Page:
Road bond will save San Francisco from budget reality

Given the sorry state of San Francisco’s streets, it’s not surprising that voters approved Proposition B, the $248 million bond measure to repair streets and sidewalks.

This is, of course, good news for The City’s 850 miles of roads and sidewalks. In the next few years, $148 million will be spent for street repaving, $50 million for pedestrian and bike safety enhancements, $20 million to improve Muni’s traffic signal infrastructure and $22 million in disability access upgrades.

The bad news is that bonded indebtedness is a wasteful way to provide for basic maintenance. Interest from the loan will cost taxpayers an additional $189 million. In other words, more money ($41 million) will be spent on servicing the debt on this road repair bond than will be spent on repairing roads.

Passage of the bond has sent the message to city officials that they can limit spending for basic services such as fixing potholes, knowing that voters will bail them out at election time after the problem gets so bad they can’t take it anymore. In effect, city officials are rewarded for doing a bad job — a perverse strategy that appears to be working.

A recent city survey revealed that only 34 percent of residents approve of the job The City’s government is doing in providing services — a decline from 43 percent in 2009. Only 31 percent are satisfied with city streets, sidewalks and infrastructure, which is significantly below the average of 44 percent satisfaction in five comparable cities.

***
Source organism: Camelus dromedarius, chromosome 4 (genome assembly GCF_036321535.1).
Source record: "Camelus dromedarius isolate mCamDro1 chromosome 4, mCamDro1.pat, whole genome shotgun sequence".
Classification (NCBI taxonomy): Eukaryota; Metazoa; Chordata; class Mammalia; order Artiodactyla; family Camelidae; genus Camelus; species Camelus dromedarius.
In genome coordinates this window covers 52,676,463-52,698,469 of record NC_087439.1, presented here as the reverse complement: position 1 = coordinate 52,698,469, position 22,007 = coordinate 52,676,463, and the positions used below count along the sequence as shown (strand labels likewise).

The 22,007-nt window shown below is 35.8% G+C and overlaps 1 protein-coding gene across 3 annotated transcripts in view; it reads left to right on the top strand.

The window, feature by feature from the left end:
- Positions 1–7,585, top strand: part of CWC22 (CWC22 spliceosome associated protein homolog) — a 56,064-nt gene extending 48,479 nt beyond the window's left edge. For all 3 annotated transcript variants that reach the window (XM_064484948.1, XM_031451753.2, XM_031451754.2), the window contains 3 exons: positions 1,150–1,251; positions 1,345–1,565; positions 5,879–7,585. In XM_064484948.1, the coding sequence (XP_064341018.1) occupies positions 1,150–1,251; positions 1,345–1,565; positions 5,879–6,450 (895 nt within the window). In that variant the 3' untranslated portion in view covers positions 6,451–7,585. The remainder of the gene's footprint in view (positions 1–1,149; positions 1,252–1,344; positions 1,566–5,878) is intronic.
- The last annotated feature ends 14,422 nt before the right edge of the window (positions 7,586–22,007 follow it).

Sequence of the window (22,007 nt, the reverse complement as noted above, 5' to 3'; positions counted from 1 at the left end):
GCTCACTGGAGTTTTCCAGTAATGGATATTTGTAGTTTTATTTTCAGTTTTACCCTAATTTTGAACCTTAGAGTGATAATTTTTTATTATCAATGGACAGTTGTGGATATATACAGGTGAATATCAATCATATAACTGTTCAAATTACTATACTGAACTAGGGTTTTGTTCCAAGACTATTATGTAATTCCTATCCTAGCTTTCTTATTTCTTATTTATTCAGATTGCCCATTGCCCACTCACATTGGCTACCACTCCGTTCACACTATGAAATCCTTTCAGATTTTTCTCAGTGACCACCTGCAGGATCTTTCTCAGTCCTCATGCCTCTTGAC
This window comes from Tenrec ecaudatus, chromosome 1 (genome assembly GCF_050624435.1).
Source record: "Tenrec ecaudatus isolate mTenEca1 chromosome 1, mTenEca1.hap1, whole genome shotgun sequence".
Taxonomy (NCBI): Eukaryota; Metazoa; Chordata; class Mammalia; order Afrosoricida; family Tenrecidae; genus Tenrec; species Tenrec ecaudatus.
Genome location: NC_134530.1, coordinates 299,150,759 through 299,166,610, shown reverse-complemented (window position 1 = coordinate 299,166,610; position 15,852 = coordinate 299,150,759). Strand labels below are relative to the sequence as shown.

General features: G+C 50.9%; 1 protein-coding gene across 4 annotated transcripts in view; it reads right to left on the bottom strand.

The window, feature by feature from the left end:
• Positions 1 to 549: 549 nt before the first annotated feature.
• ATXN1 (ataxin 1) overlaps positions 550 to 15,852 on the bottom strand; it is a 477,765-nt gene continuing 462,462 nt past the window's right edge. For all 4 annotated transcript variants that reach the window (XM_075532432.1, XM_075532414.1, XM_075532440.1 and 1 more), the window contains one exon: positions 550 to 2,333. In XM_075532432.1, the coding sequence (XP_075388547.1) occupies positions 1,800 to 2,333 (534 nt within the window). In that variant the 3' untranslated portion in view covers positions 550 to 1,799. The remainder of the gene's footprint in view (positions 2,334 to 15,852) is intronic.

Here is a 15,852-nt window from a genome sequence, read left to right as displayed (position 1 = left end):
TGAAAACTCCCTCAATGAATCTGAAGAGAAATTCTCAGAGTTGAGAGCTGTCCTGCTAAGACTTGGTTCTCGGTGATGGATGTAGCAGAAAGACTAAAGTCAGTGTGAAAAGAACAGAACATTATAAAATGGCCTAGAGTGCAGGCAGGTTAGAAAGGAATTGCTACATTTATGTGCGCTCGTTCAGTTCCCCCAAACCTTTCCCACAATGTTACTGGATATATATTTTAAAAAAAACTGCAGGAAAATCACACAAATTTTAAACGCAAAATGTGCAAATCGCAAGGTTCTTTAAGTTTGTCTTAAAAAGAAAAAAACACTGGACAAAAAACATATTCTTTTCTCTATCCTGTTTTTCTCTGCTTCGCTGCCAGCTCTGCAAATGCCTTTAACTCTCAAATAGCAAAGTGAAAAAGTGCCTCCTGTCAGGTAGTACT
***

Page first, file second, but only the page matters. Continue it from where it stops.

Fiscal mismanagement, as exemplified by using bond debt for services that should be provided from the general fund, can hurt the credit rating of a government, making it more expensive to borrow money when it’s truly needed for large-scale projects such as the Central Subway. San Francisco’s credit rating is good, but there’s no guarantee it will last.

“Maintaining the strongest rating of any California county requires our continued and steadfast commitment to tough financial management, sound budgeting and fiscal prudence,” former Mayor Gavin Newsom said last year.

A city and county budget of $6.8 billion, nearly half of which consists of the general fund, should be able to provide for street and sidewalk maintenance. The failure of city officials, including during the Newsom administration, to do so shows a lack of financial management, sound budgeting and fiscal prudence.

Fortunately, voters rejected another attempt by officials to pass the buck in the recent election, with nearly 54 percent opposing the half-percent sales tax hike. It’s time that city officials get the message: Government must learn to live within its means.

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